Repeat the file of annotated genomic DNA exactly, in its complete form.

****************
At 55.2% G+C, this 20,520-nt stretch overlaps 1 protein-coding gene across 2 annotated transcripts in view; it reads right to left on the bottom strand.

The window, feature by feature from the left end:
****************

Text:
At 55.2% G+C, this 20,520-nt stretch overlaps 1 protein-coding gene across 2 annotated transcripts in view; it reads right to left on the bottom strand.

The window, feature by feature from the left end: